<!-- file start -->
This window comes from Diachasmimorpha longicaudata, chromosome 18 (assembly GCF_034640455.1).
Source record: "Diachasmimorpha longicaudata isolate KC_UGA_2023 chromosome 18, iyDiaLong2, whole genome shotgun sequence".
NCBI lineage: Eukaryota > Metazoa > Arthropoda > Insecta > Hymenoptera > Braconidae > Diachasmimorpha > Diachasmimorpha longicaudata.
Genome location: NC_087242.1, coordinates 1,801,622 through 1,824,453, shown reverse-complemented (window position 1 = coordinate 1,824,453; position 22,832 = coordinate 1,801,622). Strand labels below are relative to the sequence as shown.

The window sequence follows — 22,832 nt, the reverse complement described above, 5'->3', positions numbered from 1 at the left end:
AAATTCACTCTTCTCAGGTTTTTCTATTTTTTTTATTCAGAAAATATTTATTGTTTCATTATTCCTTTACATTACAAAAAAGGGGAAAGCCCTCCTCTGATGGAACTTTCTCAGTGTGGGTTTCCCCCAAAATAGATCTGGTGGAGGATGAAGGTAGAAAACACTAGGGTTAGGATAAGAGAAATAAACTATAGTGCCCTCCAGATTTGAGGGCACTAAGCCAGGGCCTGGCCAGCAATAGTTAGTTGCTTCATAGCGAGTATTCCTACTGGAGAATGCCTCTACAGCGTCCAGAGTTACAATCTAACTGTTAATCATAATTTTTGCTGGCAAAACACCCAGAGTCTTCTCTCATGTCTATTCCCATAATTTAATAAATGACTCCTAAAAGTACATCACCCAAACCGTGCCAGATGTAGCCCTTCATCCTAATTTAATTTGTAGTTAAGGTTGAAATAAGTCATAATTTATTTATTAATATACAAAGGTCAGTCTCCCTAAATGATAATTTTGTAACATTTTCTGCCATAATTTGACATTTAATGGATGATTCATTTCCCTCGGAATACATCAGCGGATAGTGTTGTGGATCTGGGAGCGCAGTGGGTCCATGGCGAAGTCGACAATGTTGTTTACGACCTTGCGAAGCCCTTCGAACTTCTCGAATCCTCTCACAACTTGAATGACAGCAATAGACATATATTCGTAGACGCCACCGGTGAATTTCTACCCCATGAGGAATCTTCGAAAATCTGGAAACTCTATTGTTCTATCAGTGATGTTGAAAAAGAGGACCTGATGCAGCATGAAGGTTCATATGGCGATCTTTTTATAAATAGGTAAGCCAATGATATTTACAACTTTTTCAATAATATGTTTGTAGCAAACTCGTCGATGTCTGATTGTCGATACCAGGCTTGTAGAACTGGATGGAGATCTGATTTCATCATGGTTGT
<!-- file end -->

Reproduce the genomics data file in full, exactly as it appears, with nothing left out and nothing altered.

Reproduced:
This window comes from Diachasmimorpha longicaudata, chromosome 18 (assembly GCF_034640455.1).
Source record: "Diachasmimorpha longicaudata isolate KC_UGA_2023 chromosome 18, iyDiaLong2, whole genome shotgun sequence".
NCBI lineage: Eukaryota > Metazoa > Arthropoda > Insecta > Hymenoptera > Braconidae > Diachasmimorpha > Diachasmimorpha longicaudata.
Genome location: NC_087242.1, coordinates 1,801,622 through 1,824,453, shown reverse-complemented (window position 1 = coordinate 1,824,453; position 22,832 = coordinate 1,801,622). Strand labels below are relative to the sequence as shown.

The window sequence follows — 22,832 nt, the reverse complement described above, 5'->3', positions numbered from 1 at the left end:
AAATTCACTCTTCTCAGGTTTTTCTATTTTTTTTATTCAGAAAATATTTATTGTTTCATTATTCCTTTACATTACAAAAAAGGGGAAAGCCCTCCTCTGATGGAACTTTCTCAGTGTGGGTTTCCCCCAAAATAGATCTGGTGGAGGATGAAGGTAGAAAACACTAGGGTTAGGATAAGAGAAATAAACTATAGTGCCCTCCAGATTTGAGGGCACTAAGCCAGGGCCTGGCCAGCAATAGTTAGTTGCTTCATAGCGAGTATTCCTACTGGAGAATGCCTCTACAGCGTCCAGAGTTACAATCTAACTGTTAATCATAATTTTTGCTGGCAAAACACCCAGAGTCTTCTCTCATGTCTATTCCCATAATTTAATAAATGACTCCTAAAAGTACATCACCCAAACCGTGCCAGATGTAGCCCTTCATCCTAATTTAATTTGTAGTTAAGGTTGAAATAAGTCATAATTTATTTATTAATATACAAAGGTCAGTCTCCCTAAATGATAATTTTGTAACATTTTCTGCCATAATTTGACATTTAATGGATGATTCATTTCCCTCGGAATACATCAGCGGATAGTGTTGTGGATCTGGGAGCGCAGTGGGTCCATGGCGAAGTCGACAATGTTGTTTACGACCTTGCGAAGCCCTTCGAACTTCTCGAATCCTCTCACAACTTGAATGACAGCAATAGACATATATTCGTAGACGCCACCGGTGAATTTCTACCCCATGAGGAATCTTCGAAAATCTGGAAACTCTATTGTTCTATCAGTGATGTTGAAAAAGAGGACCTGATGCAGCATGAAGGTTCATATGGCGATCTTTTTATAAATAGGTAAGCCAATGATATTTACAACTTTTTCAATAATATGTTTGTAGCAAACTCGTCGATGTCTGATTGTCGATACCAGGCTTGTAGAACTGGATGGAGATCTGATTTCATCATGGTTGT